Places & Attractions
A city of many faces where a blend of internationally acclaimed museums and galleries, stunning architecture, vibrant nightlife, fantastic shopping and a diverse array of restaurants and bars mixes with an industrial heritage, mainly based along the Clyde where historically shipbuilding was a major employer.
There’s a diverse and energetic arts scene which carries on the tradition that saw Glasgow being voted European City of Culture in 1990 while there are more down to earth pastimes such as a ‘pint of heavy’ the local name for beer and there’s usually an opportunity to catch a football match at Celtic & Rangers during your stay.
Canna is possibly the most beautiful of all the Small Isles. Its 200 metre high cliffs of Compass Hill rise dramatically out of the sea, and there is a good chance of seeing both sea and golden eagles. The anchorage on Canna is one of the best of the Small Isles and a stroll ashore to see the puffins and wildflower meadows of Sanday’s Machair is a pure delight.
The “Sgurr of Eigg”, an ancient, eroded volcanic plug that creates a dramatic cliff on the east side of the island and a high ridge which runs west. There are beautiful white-sand bays and a quartz beach that creates the famous “singing sands”.
The small island of Muck (Muck is Gaelic for ‘Pig’) is only a couple of miles long and a mile wide. Ashore there are wonderful coastal walks and many seabirds. On Horse Island, which is accessible at low water, there is a colony of puffins.
The gateway to the Hebridean Isles, Oban is often referred to as the Seafood capital of Scotland this delightful resort town has everything for the visitor. Nestled on the west coast and surrounded by miles of dramatic shores and beautiful countryside, there are plenty of small galleries and independent stores to browse through, as well as the centrally located local distillery, chocolate shop, and museum. Wander along the seafront to the ruined Dunollie Castle and the sandy beaches beyond – the sunsets here are phenomenal.
Three miles north of Oban is the stunning Dunstaffnage Marina overlooked by the Dunstaffnage Castle and Chapel. This ruined waterside castle of the MacDougall clan chief, with its 1746 Flora MacDonald’s connection is said to be haunted, reputedly a ghostly figure is seen on the ramparts at times of peril. The gateway to the Western Isles with 250 fully serviced berths and outstanding sailing opportunities is where the Seahorse II is berthed and the boarding point for this small ship cruise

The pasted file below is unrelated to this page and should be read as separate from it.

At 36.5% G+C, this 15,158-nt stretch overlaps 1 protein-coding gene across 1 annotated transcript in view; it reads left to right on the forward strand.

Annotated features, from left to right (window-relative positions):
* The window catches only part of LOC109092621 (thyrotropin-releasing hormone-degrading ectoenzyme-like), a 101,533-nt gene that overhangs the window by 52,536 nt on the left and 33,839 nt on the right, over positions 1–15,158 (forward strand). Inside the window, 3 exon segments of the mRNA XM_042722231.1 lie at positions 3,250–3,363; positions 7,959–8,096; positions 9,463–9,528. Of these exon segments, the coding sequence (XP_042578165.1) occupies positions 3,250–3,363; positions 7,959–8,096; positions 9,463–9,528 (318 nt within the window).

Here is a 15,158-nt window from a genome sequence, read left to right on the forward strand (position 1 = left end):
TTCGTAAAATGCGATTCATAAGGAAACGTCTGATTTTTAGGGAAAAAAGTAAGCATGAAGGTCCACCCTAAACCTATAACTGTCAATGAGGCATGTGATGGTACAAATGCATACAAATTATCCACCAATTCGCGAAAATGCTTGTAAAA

Isle of Mull
The second-largest island of the Inner Hebrides lies off the west coast of Scotland and is well known for its wildlife including whales, dolphins and sea eagles. Also, its culture, scenery and outdoor activities makes it a charming and beautiful centre for a Highland holiday away from the cares and pressures of modern life.
In the picturesque Loch Aline, there are woodland walks and, at the head of the loch, is ancient Ardtornish estate and woodland gardens.
A squeeze between high sided cliffs, you are in a perfectly sheltered anchorage. A lovely location for going sea kayaking or for a swim.
A loch on the south side of Mull. To enter you have to negotiate the narrow entrance. The anchorage in this sheltered loch, which is surrounded by an ancient oak forest, gives unparalleled views of the mountains of Mull. You can also pick up some locally grown mussels and possibly see the resident otters along its shoreline
Rum Island is a National Nature Reserve and famous for its herds of red deer and sheer sea cliffs which are home to nesting sea eagles. Loch Scresort offers the only safe landing place on the island. At the head of the loch lies the small village of Kinloch and nearby Kinloch Castle.
One of the most picturesque towns in the Hebridean Isles with its famous whisky distillery and colourful waterfront. You can wander along the streets, visit the delightful local museum, watch a pipe band, admire the wooden fishing boats and take in the long history of this lovely village.